# How can I compute the GMM in STATA without having any instrumental variables, just the underlying assumptions?

I am trying to find the coefficients of a linear model using the gauss-markov assumptions but since I am not experienced in Stata I do not know the code and was looking for the generic recipie: using gmm taking into account the assumptions that underlie the model (the point here is not to solve endogeneity, it is just to find the parameters).

You can "trick" Stata by using each covariate as an instrument for itself:

. sysuse auto
(1978 Automobile Data)

. regress price mpg weight

Source |       SS           df       MS      Number of obs   =        74
-------------+----------------------------------   F(2, 71)        =     14.74
Model |   186321280         2  93160639.9   Prob > F        =    0.0000
Residual |   448744116        71  6320339.67   R-squared       =    0.2934
Total |   635065396        73  8699525.97   Root MSE        =      2514

------------------------------------------------------------------------------
price |      Coef.   Std. Err.      t    P>|t|     [95% Conf. Interval]
-------------+----------------------------------------------------------------
mpg |  -49.51222   86.15604    -0.57   0.567    -221.3025     122.278
weight |   1.746559   .6413538     2.72   0.008      .467736    3.025382
_cons |   1946.069    3597.05     0.54   0.590    -5226.245    9118.382
------------------------------------------------------------------------------

. gmm (price - {b1}*mpg - {b2}*weight - {b0}), instruments(mpg weight)

Step 1
Iteration 0:   GMM criterion Q(b) =   40528246
Iteration 1:   GMM criterion Q(b) =  1.537e-16
Iteration 2:   GMM criterion Q(b) =  2.125e-20

Step 2
Iteration 0:   GMM criterion Q(b) =  5.309e-27
Iteration 1:   GMM criterion Q(b) =  7.906e-32

note: model is exactly identified

GMM estimation

Number of parameters =   3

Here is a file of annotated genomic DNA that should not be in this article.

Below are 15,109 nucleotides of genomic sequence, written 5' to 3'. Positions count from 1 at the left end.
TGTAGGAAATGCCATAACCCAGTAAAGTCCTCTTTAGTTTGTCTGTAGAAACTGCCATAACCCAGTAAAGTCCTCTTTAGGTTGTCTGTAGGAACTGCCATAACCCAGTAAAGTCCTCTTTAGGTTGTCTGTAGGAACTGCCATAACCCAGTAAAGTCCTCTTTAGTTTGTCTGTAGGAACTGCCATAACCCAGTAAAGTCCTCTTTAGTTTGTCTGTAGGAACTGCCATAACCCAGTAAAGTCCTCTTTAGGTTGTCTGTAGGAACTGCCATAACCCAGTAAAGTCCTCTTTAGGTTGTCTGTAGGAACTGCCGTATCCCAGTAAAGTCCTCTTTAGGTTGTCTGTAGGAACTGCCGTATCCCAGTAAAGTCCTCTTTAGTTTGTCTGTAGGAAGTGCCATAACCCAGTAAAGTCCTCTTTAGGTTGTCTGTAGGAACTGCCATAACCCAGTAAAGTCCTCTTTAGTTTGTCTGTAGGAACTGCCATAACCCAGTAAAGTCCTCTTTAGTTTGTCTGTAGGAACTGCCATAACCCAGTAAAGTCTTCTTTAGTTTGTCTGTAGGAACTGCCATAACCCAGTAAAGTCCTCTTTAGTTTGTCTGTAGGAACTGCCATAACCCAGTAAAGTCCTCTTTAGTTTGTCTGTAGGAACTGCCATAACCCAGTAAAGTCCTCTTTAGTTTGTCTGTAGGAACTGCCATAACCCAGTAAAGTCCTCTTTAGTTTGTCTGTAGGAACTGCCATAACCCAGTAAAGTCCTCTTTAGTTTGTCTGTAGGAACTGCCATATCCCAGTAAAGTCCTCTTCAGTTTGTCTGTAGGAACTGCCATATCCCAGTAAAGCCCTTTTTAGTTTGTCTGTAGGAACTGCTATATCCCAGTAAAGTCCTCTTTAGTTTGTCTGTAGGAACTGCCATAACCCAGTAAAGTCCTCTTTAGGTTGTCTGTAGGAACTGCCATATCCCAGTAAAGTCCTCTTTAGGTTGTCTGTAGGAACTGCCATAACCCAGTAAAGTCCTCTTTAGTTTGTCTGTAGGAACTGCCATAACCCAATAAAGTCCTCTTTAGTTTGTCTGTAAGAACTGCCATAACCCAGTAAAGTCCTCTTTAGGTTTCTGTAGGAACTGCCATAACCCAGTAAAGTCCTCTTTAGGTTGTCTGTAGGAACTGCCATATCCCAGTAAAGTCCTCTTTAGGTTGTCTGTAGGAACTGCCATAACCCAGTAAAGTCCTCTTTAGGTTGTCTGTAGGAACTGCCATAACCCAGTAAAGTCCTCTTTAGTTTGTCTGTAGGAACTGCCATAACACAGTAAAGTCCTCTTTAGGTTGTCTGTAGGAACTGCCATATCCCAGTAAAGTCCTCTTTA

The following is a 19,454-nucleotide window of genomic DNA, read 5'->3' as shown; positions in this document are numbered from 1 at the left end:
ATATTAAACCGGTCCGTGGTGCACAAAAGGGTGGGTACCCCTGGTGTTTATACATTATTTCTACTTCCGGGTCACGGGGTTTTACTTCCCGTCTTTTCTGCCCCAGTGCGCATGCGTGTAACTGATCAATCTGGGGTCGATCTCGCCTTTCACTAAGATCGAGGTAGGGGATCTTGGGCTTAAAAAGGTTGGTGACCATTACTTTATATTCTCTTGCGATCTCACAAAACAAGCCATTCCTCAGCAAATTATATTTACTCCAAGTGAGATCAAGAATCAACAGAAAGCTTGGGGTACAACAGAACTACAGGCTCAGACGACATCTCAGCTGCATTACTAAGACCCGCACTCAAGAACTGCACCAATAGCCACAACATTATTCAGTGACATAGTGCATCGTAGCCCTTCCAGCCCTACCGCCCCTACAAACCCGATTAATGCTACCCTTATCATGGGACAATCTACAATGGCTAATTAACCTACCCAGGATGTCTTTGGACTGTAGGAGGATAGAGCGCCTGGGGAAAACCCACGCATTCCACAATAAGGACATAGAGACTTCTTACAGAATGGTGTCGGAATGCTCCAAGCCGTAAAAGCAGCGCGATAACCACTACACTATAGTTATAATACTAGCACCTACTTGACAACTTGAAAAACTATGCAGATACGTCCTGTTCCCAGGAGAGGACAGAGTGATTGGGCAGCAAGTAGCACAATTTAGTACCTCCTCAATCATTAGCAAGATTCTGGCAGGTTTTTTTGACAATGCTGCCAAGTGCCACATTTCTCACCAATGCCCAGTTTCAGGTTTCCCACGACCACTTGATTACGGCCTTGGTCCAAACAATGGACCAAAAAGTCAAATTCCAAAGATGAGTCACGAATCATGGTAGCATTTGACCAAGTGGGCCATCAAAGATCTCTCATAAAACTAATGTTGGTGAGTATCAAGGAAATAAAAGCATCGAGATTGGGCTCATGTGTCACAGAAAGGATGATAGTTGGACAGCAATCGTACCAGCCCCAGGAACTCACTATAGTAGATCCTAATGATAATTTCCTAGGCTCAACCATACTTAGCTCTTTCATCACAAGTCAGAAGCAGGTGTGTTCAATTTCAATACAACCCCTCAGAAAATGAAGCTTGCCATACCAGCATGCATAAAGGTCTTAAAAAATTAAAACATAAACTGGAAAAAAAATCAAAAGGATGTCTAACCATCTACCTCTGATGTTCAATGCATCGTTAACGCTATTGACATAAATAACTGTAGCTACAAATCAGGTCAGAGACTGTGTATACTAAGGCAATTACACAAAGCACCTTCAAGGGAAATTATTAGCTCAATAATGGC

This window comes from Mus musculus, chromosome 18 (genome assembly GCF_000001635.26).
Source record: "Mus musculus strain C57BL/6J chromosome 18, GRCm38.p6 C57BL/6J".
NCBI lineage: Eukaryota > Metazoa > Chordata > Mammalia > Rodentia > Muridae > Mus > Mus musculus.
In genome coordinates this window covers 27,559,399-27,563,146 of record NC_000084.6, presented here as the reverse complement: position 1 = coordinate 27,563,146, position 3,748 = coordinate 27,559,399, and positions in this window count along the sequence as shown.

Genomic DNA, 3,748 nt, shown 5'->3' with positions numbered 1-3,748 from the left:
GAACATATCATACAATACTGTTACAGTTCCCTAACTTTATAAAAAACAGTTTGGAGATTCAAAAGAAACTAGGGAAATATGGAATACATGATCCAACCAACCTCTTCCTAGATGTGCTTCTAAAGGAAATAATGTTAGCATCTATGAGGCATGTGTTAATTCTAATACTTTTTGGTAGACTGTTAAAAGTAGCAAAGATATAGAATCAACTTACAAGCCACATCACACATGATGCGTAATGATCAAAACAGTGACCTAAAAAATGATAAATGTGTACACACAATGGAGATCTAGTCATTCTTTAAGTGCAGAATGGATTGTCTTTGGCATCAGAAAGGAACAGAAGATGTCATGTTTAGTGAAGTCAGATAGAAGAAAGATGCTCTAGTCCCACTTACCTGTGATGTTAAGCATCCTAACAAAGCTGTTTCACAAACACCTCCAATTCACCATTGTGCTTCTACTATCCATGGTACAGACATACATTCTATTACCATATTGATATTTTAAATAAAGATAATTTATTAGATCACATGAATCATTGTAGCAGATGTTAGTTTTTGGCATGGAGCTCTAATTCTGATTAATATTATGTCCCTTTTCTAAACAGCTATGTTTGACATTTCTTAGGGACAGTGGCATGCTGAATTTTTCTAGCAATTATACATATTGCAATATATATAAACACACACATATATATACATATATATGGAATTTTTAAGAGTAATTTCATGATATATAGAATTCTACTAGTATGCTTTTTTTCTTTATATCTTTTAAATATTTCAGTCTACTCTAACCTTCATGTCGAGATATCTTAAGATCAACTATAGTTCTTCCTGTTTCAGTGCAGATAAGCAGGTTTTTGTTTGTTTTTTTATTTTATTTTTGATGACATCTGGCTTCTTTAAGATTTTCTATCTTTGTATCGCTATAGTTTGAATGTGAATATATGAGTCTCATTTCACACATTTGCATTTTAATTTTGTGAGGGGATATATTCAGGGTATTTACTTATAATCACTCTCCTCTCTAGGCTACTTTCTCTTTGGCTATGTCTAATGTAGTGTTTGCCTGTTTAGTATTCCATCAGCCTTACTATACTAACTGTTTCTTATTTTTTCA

Number of moments    =   3
Initial weight matrix: Unadjusted                 Number of obs   =         74
GMM weight matrix:     Robust

------------------------------------------------------------------------------
|               Robust
|      Coef.   Std. Err.      z    P>|z|     [95% Conf. Interval]
-------------+----------------------------------------------------------------
/b1 |  -49.51222   93.88752    -0.53   0.598    -233.5284    134.5039
/b2 |   1.746559   .7623472     2.29   0.022     .2523861    3.240732
/b0 |   1946.069   4129.762     0.47   0.637    -6148.117    10040.25
------------------------------------------------------------------------------
Instruments for equation 1: mpg weight _cons

. gmm (price - {xb: mpg weight _cons}), instruments(mpg weight)

Step 1
Iteration 0:   GMM criterion Q(b) =   40528246
Iteration 1:   GMM criterion Q(b) =  1.537e-16
Iteration 2:   GMM criterion Q(b) =  8.393e-21

Step 2
Iteration 0:   GMM criterion Q(b) =  1.292e-27
Iteration 1:   GMM criterion Q(b) =  1.065e-31

note: model is exactly identified

GMM estimation

Number of parameters =   3
Number of moments    =   3
Initial weight matrix: Unadjusted                 Number of obs   =         74
GMM weight matrix:     Robust

------------------------------------------------------------------------------
|               Robust
|      Coef.   Std. Err.      z    P>|z|     [95% Conf. Interval]
-------------+----------------------------------------------------------------
mpg |  -49.51222   93.89379    -0.53   0.598    -233.5407    134.5162
weight |   1.746559   .7624037     2.29   0.022     .2522753    3.240843
_cons |   1946.069   4130.078     0.47   0.638    -6148.735    10040.87
------------------------------------------------------------------------------
Instruments for equation 1: mpg weight _cons


The second GMM is a slightly more compact way to write the first GMM.

• @RAGMS Did this clear things up? – Dimitriy V. Masterov Nov 2 '16 at 17:20
• More or less, when I use the Gauss Markov assumptions I have more moments conditions, the cov of the error terms are null, the variance of the error is constant and the the expected model is null. This last one yields the more moments the more variables we have. Am I wrong? – Ramiro Nov 4 '16 at 14:09
• Why don't you write out all the assumptions that you want to use in the original question and I will give it a whirl. – Dimitriy V. Masterov Nov 4 '16 at 15:17
• E(uiuj)=0, E(ui)=0, E(ui^2)=0, E(uixi)=0, – Ramiro Nov 4 '16 at 15:20
• I am not sure how to write the error covariance one. For everything else, you need to write your own evaluator to make things easy. – Dimitriy V. Masterov Nov 9 '16 at 1:34